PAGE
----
Creating Digital Hurricanes
Every day, scientists at NASA work on creating better hurricanes – on a computer screen. At NASA’s Goddard Space Flight Center in Greenbelt, Maryland, a team of scientists spends its days incorporating millions of atmospheric observations, sophisticated graphic tools and lines of computer code to create computer models simulating the weather and climate conditions responsible for hurricanes. Scientists use these models to study the complex environment and structure of tropical storms and hurricanes. Getting the simulations right has huge societal implications, which is why one Goddard...
The Evolution of NASA Precipitation Data
NASA’s global precipitation data and data processing systems have come a long way from the launch of TRMM in 1997 to the ongoing GPM mission. Just before midnight Eastern Daylight Time on June 15, 2015, a fireball appeared over central Africa, streaked across Madagascar, and tracked across the uninhabited Southern Indian Ocean. This was the fiery end of the joint NASA/Japan Aerospace Exploration Agency (JAXA) Tropical Rainfall Measuring Mission (TRMM). TRMM’s homecoming after more than 17 years in orbit also marked the end of the first major satellite mission specifically designed to gather...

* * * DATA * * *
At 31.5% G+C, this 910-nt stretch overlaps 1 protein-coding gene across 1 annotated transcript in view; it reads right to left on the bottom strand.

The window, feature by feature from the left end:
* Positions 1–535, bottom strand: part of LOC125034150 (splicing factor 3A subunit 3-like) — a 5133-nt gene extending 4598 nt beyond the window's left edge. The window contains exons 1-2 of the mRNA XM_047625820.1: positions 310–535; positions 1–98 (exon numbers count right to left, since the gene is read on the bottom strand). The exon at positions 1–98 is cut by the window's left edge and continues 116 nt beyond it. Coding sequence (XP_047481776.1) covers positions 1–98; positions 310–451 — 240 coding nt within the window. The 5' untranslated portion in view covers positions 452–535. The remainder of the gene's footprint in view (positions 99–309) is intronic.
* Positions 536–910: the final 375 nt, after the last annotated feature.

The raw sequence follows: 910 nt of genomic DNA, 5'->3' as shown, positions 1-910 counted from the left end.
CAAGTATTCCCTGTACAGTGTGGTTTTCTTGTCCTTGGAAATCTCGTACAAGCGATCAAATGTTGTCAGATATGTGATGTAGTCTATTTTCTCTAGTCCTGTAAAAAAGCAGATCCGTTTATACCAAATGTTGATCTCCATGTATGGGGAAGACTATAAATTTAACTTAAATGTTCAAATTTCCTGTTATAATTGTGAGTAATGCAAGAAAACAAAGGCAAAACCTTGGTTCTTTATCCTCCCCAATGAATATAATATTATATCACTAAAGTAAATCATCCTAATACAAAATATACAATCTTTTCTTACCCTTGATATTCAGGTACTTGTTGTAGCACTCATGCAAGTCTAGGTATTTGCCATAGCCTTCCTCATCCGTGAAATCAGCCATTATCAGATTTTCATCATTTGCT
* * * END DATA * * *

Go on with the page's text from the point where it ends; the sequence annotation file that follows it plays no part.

GPM's First Global Rainfall and Snowfall Map
The Global Precipitation Measurement mission has produced its first global map of rainfall and snowfall. Like a lead violin tuning an orchestra, the GPM Core Observatory – launched one year ago on Feb. 27, 2014, as a collaboration between NASA and the Japan Aerospace Exploration Agency – acts as the standard to unify precipitation measurements from a network of 12 satellites. The result is NASA's Integrated Multi-satellite Retrievals for GPM data product, called IMERG, which combines all of these data from 12 satellites into a single, seamless map. The map covers more of the globe than any...
GPM's How-to Guide for Global Rain Maps
In a data-processing room at NASA’s Goddard Space Flight Center in Greenbelt, Maryland, racks of high-powered computers are making a set of maps. They're not the familiar satellite map of farms, forests and cities. Instead, the maps will show what's in the atmosphere above the ground -- falling rain and snow. The data come from the Global Precipitation Measurement mission, an international partnership led by NASA and the Japan Aerospace Exploration Agency. The GPM Core Observatory launched on Feb. 27, 2014, and after an initial check-out period, began its prime mission on May 29. The data...
GPM Data from a March 2014 Snostorm
Image Credit: NASA's Goddard Space Flight Center Download this video in HD formats from NASA Goddard's Scientific Visualization Studio The most accurate and comprehensive collection of rain, snowfall and other types of precipitation data ever assembled now is available to the public. This new resource for climate studies, weather forecasting, and other applications is based on observations by the Global Precipitation Measurement (GPM) Core Observatory, a joint mission of NASA and the Japan Aerospace Exploration Agency (JAXA), with contributions from a constellation of international partner...

Hide Body

Hide Date